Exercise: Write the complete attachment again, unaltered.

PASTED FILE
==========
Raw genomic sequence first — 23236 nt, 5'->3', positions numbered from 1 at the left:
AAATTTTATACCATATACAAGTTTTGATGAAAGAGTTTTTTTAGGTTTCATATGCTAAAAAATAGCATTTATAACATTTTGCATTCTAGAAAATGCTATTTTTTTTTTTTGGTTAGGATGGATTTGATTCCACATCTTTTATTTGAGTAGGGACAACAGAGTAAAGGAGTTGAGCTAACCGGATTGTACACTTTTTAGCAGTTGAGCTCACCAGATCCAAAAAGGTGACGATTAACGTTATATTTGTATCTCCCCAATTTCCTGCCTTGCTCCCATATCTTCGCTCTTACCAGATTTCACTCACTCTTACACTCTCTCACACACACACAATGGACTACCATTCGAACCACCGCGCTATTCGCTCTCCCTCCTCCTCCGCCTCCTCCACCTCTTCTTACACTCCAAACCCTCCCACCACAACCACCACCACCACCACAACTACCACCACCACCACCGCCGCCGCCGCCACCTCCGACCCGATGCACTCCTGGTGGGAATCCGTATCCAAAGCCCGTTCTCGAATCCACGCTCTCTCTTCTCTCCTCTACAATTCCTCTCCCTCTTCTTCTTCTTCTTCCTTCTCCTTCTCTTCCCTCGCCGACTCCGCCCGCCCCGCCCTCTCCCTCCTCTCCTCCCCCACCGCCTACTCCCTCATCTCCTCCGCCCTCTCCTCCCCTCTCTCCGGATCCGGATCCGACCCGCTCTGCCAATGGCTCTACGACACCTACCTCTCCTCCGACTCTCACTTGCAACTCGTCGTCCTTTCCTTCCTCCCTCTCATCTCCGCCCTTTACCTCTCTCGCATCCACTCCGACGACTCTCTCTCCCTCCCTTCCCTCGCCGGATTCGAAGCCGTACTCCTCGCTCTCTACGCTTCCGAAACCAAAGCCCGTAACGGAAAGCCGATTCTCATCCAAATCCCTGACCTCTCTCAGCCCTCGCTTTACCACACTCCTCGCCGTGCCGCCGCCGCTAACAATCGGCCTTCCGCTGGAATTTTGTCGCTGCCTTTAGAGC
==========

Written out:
Raw genomic sequence first — 23236 nt, 5'->3', positions numbered from 1 at the left:
AAATTTTATACCATATACAAGTTTTGATGAAAGAGTTTTTTTAGGTTTCATATGCTAAAAAATAGCATTTATAACATTTTGCATTCTAGAAAATGCTATTTTTTTTTTTTGGTTAGGATGGATTTGATTCCACATCTTTTATTTGAGTAGGGACAACAGAGTAAAGGAGTTGAGCTAACCGGATTGTACACTTTTTAGCAGTTGAGCTCACCAGATCCAAAAAGGTGACGATTAACGTTATATTTGTATCTCCCCAATTTCCTGCCTTGCTCCCATATCTTCGCTCTTACCAGATTTCACTCACTCTTACACTCTCTCACACACACACAATGGACTACCATTCGAACCACCGCGCTATTCGCTCTCCCTCCTCCTCCGCCTCCTCCACCTCTTCTTACACTCCAAACCCTCCCACCACAACCACCACCACCACCACAACTACCACCACCACCACCGCCGCCGCCGCCACCTCCGACCCGATGCACTCCTGGTGGGAATCCGTATCCAAAGCCCGTTCTCGAATCCACGCTCTCTCTTCTCTCCTCTACAATTCCTCTCCCTCTTCTTCTTCTTCTTCCTTCTCCTTCTCTTCCCTCGCCGACTCCGCCCGCCCCGCCCTCTCCCTCCTCTCCTCCCCCACCGCCTACTCCCTCATCTCCTCCGCCCTCTCCTCCCCTCTCTCCGGATCCGGATCCGACCCGCTCTGCCAATGGCTCTACGACACCTACCTCTCCTCCGACTCTCACTTGCAACTCGTCGTCCTTTCCTTCCTCCCTCTCATCTCCGCCCTTTACCTCTCTCGCATCCACTCCGACGACTCTCTCTCCCTCCCTTCCCTCGCCGGATTCGAAGCCGTACTCCTCGCTCTCTACGCTTCCGAAACCAAAGCCCGTAACGGAAAGCCGATTCTCATCCAAATCCCTGACCTCTCTCAGCCCTCGCTTTACCACACTCCTCGCCGTGCCGCCGCCGCTAACAATCGGCCTTCCGCTGGAATTTTGTCGCTGCCTTTAGAGC